A visit to the E.R. after Daddy closes a door on a child’s finger becomes a rite of passage kind of moment: a moment that says to you, you are a parent now.
Yesterday, I smashed my 2 year old daughter Satya’s little thumb in the doorjamb of the atrium door at my friend’s house where my family was staying for a little sojourn in San Francisco.
I was closing the door and she was to the right of me, so I didn’t see her finger in the jamb. As I was closing the door, it became hard to close, so I pulled a little bit harder (I didn’t know if there was a catch or the door was off center as older doors sometimes can be)…and well, I heard a loud pop, only to look down and see a little finger in the jamb, a drop of blood and my Satya screaming.
We were all out of the house within 5 minutes, on our way to the E.R. at UCSF. We spent almost three hours there. Two nurses/doctors eventually looked at it briefly. The joint was not impacted. If the bone was broken there’d be nothing they could do about it anyway, they told me. It would heal on its own. Even if smashed into bits, at her age, it would heal on its own in 2-4 weeks.
Well the adrenaline had worn off, we were weary, and as I began to come to a fraction of my senses, it began to dawn on me what the writing on my daughter’s insurance card was saying, which is that for an ER visit, they cover 80% of the costs after the deductible is met, up until the annual limit is met.
The deductible is $2,000, the annual is $3,000.
I went for a walk to quickly make some necessary calls. I came back with food for everyone, which was a good move. When half of the bagel with cream cheese fell on the floor, face down, we all looked at it longingly, with a pause that said, “Should we still eat it? Can we?” As I bent down, a nurse walked by and said “two second rule,” supportively. Then quickly she followed-up, “No wait, this is the E.R., it doesn’t apply here. The floor is really dirty.”
I started thinking about our innocent, arrogant E.R. visit, and how bourgeois it may’ve been. Not that I cared too much from the privilege and gratitude perspective, just that from the wallet perspective, I was, well, trying to keep it all in perspective. I started to hear the words “clinic,” and “health center,” and “pediatrician,” and stuff like that in my head. I was still ramped up for an X-Ray to see the damage I’d done and to know if was broken at all, broken a little bit, or really smashed—which was really important to know.
Interestingly enough, in the course of the 2 hours the swelling had peaked as had the discoloration. It was as if the 2 year old, 1/2 inch thumb tip was healing in front of our very eyes. The first nurse said an X-ray wasn’t necessary, which is what my wife was hoping to hear at that point. The second nurse said we might as well, which was the direction I was leaning.
I said “Fine, let’s do it.”
More waiting ensued. During that time I took the opportunity to call our local health clinic, speak with a nurse, get advice and a referral to an X-ray center near our house.
I realized that it could be 3 more hours in the ER to get X-rays taken and then interpreted, and also that it would probably cost many times more at the hospital than at a private center. They could bill each film individually at uber-retail rates, and the radiologist might charge separately for his services.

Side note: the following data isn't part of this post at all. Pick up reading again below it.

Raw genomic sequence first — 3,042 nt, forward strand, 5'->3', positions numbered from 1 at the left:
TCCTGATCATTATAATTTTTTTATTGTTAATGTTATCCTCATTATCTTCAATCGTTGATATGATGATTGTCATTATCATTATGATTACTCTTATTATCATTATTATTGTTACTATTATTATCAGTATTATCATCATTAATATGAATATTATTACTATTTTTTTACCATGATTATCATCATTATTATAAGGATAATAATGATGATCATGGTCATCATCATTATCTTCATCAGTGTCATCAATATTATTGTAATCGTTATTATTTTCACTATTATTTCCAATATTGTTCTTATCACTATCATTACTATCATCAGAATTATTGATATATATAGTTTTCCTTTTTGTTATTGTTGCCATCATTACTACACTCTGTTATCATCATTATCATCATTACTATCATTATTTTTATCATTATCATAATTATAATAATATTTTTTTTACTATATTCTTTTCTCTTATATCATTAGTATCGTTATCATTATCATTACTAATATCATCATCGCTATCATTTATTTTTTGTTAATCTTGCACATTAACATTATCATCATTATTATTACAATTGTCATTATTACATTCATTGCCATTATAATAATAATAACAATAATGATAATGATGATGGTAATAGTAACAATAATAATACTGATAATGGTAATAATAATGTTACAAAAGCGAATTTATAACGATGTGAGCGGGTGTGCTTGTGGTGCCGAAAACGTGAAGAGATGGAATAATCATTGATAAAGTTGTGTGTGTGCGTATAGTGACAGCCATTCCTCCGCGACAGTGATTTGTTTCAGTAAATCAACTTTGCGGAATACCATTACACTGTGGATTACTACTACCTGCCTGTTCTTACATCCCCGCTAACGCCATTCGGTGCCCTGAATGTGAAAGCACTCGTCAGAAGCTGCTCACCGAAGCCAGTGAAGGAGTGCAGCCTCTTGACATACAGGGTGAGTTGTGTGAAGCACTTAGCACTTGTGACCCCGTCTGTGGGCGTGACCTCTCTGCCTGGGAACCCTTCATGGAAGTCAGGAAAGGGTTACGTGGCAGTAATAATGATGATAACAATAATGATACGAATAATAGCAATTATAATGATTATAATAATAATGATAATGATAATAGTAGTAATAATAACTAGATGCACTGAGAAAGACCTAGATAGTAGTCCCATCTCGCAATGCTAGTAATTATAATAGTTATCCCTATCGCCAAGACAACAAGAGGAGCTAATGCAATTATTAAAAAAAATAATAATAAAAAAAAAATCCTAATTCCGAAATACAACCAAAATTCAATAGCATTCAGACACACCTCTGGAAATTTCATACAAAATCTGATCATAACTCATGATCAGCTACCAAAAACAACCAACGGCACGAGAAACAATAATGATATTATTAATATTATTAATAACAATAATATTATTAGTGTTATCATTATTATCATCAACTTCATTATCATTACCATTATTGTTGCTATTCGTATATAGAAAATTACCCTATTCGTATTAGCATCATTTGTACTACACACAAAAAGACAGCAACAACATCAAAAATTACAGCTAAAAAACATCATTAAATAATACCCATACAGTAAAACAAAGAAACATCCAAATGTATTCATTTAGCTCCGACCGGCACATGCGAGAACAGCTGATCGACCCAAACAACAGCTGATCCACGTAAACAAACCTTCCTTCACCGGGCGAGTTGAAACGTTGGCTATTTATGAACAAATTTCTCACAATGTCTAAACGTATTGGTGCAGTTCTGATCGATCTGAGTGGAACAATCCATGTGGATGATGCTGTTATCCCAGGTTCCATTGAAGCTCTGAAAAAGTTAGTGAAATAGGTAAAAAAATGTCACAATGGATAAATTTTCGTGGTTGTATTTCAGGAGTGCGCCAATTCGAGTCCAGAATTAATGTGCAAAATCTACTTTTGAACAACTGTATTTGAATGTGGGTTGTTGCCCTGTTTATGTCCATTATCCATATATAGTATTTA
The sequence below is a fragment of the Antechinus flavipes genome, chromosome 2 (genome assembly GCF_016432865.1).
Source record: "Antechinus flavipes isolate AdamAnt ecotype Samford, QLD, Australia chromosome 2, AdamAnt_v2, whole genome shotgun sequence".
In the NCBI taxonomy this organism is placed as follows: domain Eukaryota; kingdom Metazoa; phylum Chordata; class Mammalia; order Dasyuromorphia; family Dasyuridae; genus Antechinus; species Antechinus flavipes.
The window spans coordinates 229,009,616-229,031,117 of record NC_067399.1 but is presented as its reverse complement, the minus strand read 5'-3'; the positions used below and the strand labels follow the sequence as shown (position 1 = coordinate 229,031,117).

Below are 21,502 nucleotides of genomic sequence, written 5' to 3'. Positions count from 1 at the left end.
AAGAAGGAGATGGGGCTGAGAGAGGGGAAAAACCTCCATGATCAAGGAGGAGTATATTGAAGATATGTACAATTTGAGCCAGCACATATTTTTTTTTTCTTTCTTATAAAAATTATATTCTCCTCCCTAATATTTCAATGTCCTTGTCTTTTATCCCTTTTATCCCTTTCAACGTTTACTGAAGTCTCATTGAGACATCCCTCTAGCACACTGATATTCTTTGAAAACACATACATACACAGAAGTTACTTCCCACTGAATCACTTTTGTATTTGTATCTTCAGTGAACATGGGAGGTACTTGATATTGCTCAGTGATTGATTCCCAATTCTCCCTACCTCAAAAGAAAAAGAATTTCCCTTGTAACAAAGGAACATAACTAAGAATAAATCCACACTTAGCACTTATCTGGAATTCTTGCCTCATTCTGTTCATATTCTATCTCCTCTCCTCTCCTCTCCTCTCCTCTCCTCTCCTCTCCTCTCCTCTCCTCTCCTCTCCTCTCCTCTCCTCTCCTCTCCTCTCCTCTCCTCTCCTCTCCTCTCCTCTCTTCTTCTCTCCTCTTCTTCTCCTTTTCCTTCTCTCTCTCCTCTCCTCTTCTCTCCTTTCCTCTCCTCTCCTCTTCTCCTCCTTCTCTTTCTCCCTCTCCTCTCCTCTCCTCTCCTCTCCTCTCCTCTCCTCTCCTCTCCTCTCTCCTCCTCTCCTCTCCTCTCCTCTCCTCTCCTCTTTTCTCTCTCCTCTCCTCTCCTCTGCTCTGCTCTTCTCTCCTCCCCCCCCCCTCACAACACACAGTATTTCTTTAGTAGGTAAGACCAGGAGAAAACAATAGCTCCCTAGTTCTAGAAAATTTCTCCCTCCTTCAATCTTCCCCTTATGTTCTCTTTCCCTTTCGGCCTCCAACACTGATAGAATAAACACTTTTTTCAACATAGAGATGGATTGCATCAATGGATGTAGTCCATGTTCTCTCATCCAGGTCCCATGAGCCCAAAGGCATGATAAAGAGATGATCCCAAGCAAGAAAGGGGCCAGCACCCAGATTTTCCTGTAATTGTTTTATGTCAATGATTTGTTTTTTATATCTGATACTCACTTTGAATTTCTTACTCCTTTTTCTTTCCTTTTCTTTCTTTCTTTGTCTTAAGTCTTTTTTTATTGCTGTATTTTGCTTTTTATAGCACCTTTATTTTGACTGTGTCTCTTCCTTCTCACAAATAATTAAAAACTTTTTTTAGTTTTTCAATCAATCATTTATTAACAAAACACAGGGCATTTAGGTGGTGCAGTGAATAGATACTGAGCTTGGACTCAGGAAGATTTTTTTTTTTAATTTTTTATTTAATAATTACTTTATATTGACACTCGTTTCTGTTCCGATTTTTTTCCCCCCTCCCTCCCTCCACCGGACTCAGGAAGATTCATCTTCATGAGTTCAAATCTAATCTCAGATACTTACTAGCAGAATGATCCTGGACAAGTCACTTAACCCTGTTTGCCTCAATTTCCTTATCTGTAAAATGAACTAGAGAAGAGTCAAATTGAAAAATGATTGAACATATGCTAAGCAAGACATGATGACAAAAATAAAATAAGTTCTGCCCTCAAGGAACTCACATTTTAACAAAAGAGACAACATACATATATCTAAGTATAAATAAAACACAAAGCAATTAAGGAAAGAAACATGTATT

We were outta there! We went back to the apartment and chilled. For the most part, Satya really was back to her old self already. She slept a lot that afternoon and evening.
Today we made it to the imaging center, and within 15 minutes we had three X-rays and a doctor’s report in our hands. It was $42 cash (well, credit card actually), reduced from their insurance-billing rate of $70 (!). (Yesterday they’d quoted $54, but turns out that was a mistake.)
Yes, I did fracture her little thumb. That’s what we know so far.
And yes, that popping sound haunts me like a torture if I let myself ‘go there.’ Which I have been doing from time to time to remind myself, or justify my guilt, be sure to learn the lesson, because I’m slightly in shock, or because it could’ve been worse. Or because maybe it is. Who knows? We don’t know for sure yet. What if she has a misshapen thumb and pain for the rest of her life? I’m a first-time parent; I get to be uncertain about these things!
We’ll bring the X-rays to her pediatrician tomorrow. Maybe to an orthopedist later in the week.
Seeing the x-rays left me with a few questions: does the distal thumb phalange actually taper off to a thin point when photographed from the side in a two year old? And when photographed from the top does it actually normally kind of end in a little bulb? I sure wish we’d X-rayed the other thumb for comparison purposes.
So my wife and I brought our daughter to the E.R. together yesterday. after I’d closed a door on her finger. It was a rite of passage kind of moment. If ever there was a moment that says to you, you are a parent now, this was definitely one of those.
Jeffrey Roth is an innovative, creative, original thinker with unique people skills. After starting at U.C. Berkeley, he looked past offers from Harvard, Dartmouth and others to attend Naropa University (née Institute), studying psychology, theater and dance—as well as the world through his own eyes. He has since gone on to explore diverse subjects and created a company to explore conscious capitalism, GiftedTouch.com.
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